Saint Epiphanius, Bishop of Cyprus
Saint Epiphanios was born about 310 in Besanduc, a village of Palestine, of Jewish parents who were poor and tillers of the soil. In his youth he came to faith in Christ and was baptized with his sister, after which he distributed all he had to the poor and became a monk, being a younger contemporary of Saint Hilarion the Great (commemorated October 21), whom he knew. He also visited the renowned monks of Egypt to learn their ways of asceticism. The fame of his virtue had spread, and many in Egypt desired to make him a Bishop. When he learned of this, he fled, returning to Palestine. However, after a time he learned that the Bishops there also intended to consecrate him to a widowed Bishopric, and he fled to Cyprus. In Paphos he met Saint Hilarion, who told him to go to Constantia, a city of Cyprus also called Salamis. Epiphanios answered that he preferred to take ship for Gaza, which, despite Saint Hilarion’s admonitions, he did.
However, a contrary wind brought the ship to Constantia where, by the providence of God, Epiphanios fell into the hands of Bishops who had come together to elect a successor to the newly-departed Bishop of Constantia, and the venerable Epiphanios was at last constrained to be consecrated, about the year 367 AD. He was fluent in Hebrew, Egyptian, Syriac, Greek, and Latin, and because of this, he was called “Five-tongued”. He had the gift of working miracles, and was held in such reverence by all, that although he was a known enemy of heresy, he was well nigh the only eminent bishop that the Arians did not dare to drive into exile when the Emperor Valens persecuted the Orthodox about the year 371 AD. Having tended his flock in a manner pleasing to God, and guarded it undefiled from every heresy, he reposed about the year 403 AD, having lived for 93 years. Among his sacred writings, the one that is held in special esteem is the Panarion (from the Latin Panarium, that is, “Bread-box”), containing the proofs of the truth of the Faith, and an examination of eighty heresies.
Dismissal Hymn (Fourth Tone)
O God of our Fathers, ever dealing with us according to Your gentleness: do not take Your mercy from us, but by their entreaties guide our life in peace.
Kontakion (Fourth Tone)
Let us the faithful duly praise the most wondrous and sacred pair of hierarchs, even Germanus together with the godly Epiphanios; for these righteous Saints of God burned the tongues of the godless with the sacred teachings which they most wisely expounded to all those who in Orthodox belief do ever hymn the great mystery of piety.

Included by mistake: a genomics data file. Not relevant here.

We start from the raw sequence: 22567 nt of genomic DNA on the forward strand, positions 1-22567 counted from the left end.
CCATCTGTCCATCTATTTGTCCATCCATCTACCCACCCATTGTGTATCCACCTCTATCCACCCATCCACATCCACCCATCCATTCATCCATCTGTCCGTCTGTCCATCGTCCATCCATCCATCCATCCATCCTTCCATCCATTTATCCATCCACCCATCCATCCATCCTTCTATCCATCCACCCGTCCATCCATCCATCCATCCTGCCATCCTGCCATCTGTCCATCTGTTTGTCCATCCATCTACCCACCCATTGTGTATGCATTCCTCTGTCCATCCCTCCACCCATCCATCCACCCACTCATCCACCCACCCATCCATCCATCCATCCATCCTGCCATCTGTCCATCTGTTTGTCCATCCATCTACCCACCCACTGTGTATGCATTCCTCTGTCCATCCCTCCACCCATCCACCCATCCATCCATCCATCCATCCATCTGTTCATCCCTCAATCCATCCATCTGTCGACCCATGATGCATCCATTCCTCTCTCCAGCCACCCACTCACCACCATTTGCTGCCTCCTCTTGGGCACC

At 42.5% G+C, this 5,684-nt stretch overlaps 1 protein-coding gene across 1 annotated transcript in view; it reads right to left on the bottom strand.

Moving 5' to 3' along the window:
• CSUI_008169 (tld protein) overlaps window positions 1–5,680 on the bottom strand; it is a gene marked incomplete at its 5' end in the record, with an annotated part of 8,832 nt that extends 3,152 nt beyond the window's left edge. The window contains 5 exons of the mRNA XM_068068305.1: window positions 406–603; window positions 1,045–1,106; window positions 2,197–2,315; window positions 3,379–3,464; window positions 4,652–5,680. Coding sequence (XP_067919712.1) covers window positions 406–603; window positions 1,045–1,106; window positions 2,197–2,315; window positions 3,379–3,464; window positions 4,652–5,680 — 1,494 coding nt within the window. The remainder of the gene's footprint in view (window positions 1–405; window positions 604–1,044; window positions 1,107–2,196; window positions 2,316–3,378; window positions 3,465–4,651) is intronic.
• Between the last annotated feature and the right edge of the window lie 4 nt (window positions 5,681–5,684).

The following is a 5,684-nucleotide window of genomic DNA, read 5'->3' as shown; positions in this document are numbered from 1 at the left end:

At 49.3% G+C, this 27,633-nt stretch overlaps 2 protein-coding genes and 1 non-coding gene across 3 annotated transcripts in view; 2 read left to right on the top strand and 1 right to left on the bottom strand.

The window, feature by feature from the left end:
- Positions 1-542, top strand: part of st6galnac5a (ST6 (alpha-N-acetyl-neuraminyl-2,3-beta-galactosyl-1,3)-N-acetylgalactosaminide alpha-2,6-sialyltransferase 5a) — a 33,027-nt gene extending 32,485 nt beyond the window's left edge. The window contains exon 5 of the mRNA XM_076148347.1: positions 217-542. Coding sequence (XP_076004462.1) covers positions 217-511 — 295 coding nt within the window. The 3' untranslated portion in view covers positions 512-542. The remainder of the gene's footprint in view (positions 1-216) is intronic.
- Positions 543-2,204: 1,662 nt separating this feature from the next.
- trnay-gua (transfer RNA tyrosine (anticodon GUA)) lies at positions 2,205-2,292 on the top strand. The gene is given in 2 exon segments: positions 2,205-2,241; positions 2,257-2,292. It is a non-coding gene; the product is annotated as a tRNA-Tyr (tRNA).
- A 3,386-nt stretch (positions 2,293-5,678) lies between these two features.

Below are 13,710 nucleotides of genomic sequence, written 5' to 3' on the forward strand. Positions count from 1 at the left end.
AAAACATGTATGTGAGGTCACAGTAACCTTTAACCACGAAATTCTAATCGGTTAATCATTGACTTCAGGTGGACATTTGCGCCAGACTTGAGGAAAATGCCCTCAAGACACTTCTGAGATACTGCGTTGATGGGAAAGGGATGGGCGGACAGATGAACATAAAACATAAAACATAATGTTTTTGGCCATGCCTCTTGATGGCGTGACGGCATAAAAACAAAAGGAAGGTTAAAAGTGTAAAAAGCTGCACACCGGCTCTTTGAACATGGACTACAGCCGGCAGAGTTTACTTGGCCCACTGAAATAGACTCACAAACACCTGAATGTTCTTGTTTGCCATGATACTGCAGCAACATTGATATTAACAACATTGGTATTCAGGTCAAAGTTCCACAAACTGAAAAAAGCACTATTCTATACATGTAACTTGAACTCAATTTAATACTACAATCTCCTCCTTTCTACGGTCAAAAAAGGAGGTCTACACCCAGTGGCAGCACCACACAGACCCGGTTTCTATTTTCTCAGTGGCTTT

Germanos, Patriarch of Constantinople
Saint Germanos, who was from Constantinople, was born to an illustrious family, the son of Justinian the Patrician. First he became Metropolitan of Cyzicus; in 715 he was elevated to the throne of Constantinople; but because of his courageous resistance to Leo the Isaurian’s impious decree which inaugurated the war upon the holy icons, he was exiled from his throne in 715. He lived the rest of his life in privacy, and reposed about 740, full of days. The fore-most of his writings is that which deals with the Six Ecumenical Councils. He wrote many hymns also, as is apparent from the titles of many stichera and idiomela, among which are those for the Feast of the Meeting in the Temple.
Apolytikion of Germanos, Patriarch Of Constantinople in the Fourth Tone
O God of our Fathers, ever dealing with us according to Thy gentleness: take not Thy mercy from us, but by their entreaties guide our life in peace.
Kontakion of Germanos, Patriarch Of Constantinople in the Fourth Tone
Let us the faithful duly praise the most wondrous and sacred pair of hierarchs, even Germanos together with the godly Epiphanios; for these righteous Saints of God burned the tongues of the godless with the sacred teachings which they most wisely expounded to all those who in Orthodox belief do ever hymn the great myst’ry of piety.
Apolytikion of the Second Thursday after Pascha in the Grave Tone
Christ our God, You are the Life that dawned from the grave, though the tomb was sealed. Through closed doors You came to the Apostles. You are the Resurrection of all. And, You renewed us through them with an upright spirit, according to Your great mercy.